This is where yes, they can have a lot of upside, sometimes even grappling with your own daemons is critical because having that point of contact is part of actually humanizing your deeper gear boxes. For me there's also the whole issue of the train of activity from the base of the spine upward, ie. the experiences of kundalini syndrome, which I don't know what they are but they seem to have something to do with a biological optimization function. I think the more people who actually go through these things and come out the other side of them in one piece the better our culture will be at grappling with the strangeness of the contents in these spaces and more... this really my bottom-line hope... that we can actually optimize culture by understanding our substrate and dealing with it effectively rather than causing all kinds of really cruel but legal externalities to pour down on our weakest members and have school to prison pipelines and things like that. It perverts the heck out of our culture and weakens the coherence and capacity for proper decision making at the top (particularly when power means that you're in a void of meaning and can do anything you can get away with - or even should to stay ahead of your competition).

blazingstar wrote:
I do not see the point in requiring a prescription or a therapist guide for taking psychedelics. We let anyone with with license drive cars and God knows that results in injury and death. We, at least in America, had out guns to anyone old enough. These weapons also result in injury and death. A few people jumping out of windows or having "flashbacks" (SARCASM) is hardly a good reason for limiting access, when viewed from that perspective.

Where I'd have to disagree. Think about how fast - hook, line, and sinker - that our culture bought up the notion that the laws against said substances were to protect us or our kids from plucking an eyeball out and throwing it or jumping off tall buildings thinking we can fly. We don't live in an honest world, that dishonest world is further loaded with all sorts of propaganda - still - about psychedelics and similar chemicals, and anything that makes people uncomfortable in this matter they're just itching, dying really, to slam the door shut on it again and send it back to being the providence of freaks, losers, and people who have no place in society because socially conforming just isn't enough for them.

To that end you almost need viable counterarguments - such a being able to say that adults should under most circumstances be able to get licenses for use but that if they create public disturbances or prove that they can't handle them responsible run the risk of losing that license. The people who that measure is meant to restrain would have to have left this world by and large before we could have true open access and even there, it may very well turn out that it's not a great idea (for example marijuana edibles can cause some people to go crazy, lose their identities, etc., and any cases like this that end up badly get megaphoned in the media).

blazingstar wrote:
I remember, from the 70s?, a cover story for Psychology Today entitled, "What this country needs is a good five cent intoxicant." (A play on words from a quote: "What this country needs is a good five-cent cigar.")
That seems to run in the direction that sliafu mentioned above - ie. if you're going to have to work 60+ hours per week to pay rent on an apartment or have some small mortgage, have almost no possibility for advancement, and live in a state where your seen as subhuman by the growing number of social climbers if you aren't doing better than they are, you need to get people f'd up, regularly, for them to even participate in a system like that. In this case - no kidding they'd want a cheap intoxicant.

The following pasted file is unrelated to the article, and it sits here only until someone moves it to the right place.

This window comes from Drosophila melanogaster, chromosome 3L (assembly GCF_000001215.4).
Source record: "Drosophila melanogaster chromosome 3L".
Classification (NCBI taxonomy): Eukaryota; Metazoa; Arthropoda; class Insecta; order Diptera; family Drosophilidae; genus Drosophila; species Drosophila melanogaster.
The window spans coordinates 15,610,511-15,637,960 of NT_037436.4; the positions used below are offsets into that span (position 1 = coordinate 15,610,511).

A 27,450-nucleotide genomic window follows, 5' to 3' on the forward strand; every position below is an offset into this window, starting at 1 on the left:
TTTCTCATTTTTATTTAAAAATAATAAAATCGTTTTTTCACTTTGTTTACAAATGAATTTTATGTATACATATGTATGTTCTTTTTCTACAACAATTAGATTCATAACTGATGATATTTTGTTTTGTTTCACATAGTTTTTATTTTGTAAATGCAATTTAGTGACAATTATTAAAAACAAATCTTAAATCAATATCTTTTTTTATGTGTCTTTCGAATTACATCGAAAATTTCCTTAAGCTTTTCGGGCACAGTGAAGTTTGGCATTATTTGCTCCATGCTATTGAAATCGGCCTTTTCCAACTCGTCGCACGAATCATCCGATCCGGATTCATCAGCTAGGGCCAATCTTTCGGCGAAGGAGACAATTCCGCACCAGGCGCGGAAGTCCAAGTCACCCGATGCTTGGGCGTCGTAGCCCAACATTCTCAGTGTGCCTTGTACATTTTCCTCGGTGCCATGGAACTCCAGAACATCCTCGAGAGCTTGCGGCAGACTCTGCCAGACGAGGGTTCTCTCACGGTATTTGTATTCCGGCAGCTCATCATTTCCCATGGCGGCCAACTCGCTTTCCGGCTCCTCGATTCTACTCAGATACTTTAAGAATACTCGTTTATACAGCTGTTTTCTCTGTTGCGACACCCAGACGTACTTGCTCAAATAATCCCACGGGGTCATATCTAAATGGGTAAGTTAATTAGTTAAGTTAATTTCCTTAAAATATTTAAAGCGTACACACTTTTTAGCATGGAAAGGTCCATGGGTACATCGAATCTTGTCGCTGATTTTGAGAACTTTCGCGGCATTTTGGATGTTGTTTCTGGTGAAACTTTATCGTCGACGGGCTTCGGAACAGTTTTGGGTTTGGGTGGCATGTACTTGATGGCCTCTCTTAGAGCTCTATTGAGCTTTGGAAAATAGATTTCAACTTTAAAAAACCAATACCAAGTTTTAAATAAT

What doesn't work out as well with psychedelics, and part of why they never got legalized, is that they do provide actual coherent knowledge. Knowledge is power and, unfortunately, power is best kept in certain families and patronage networks, it's too upsetting to the social order for everyone to have it.


_________________
"The individual has always had to struggle to keep from being overwhelmed by the tribe. To be your own man is a hard business. If you try it, you'll be lonely often, and sometimes frightened. But no price is too high to pay for the privelege of owning yourself" - Rudyard Kipling


techstepgenr8tion
Veteran
Veteran

User avatar

Joined: 6 Feb 2005
Age: 41
Gender: Male
Posts: 22,099
Location: The 27th Path of Peh.

23 May 2021, 2:11 pm

Nothing super-deep here but it's Sam Harris talking to Lex Fridman on his take (lead by a question from Lex) that the whole Terrence McKenna 'self-transforming machine elves' of DMT are just an extension of one's own brain to make plausible 'others' in dreams:




I'm going to both agree and disagree with Sam's argument. I think he's right that we need to be on guard for things that seem to break our intuitions, such as sensing an 'other'. If our assembly daemons can whip that together as a form of communication or simply due so by the excitation of certain pathways anyway with or without agenda then it's not necessarily proof that we're dealing with anything transcendent and quite often IMHO these beings and the information they carry are clothed in the contexts of our own minds.

Where I'd slightly disagree - these experiences can also be accompanied by finding information that we had no way or knowing, or by having experiences that then somehow informationally strike their way outward, later in sober states, in forms as strange as strong synchronicity.

My admonishment with these sorts of entities or ideas - there's transpersonal content potentially there but we're almost tuned to look in the wrong places for how its carried (especially if we're taking any of it on face value).


_________________
"The individual has always had to struggle to keep from being overwhelmed by the tribe. To be your own man is a hard business. If you try it, you'll be lonely often, and sometimes frightened. But no price is too high to pay for the privelege of owning yourself" - Rudyard Kipling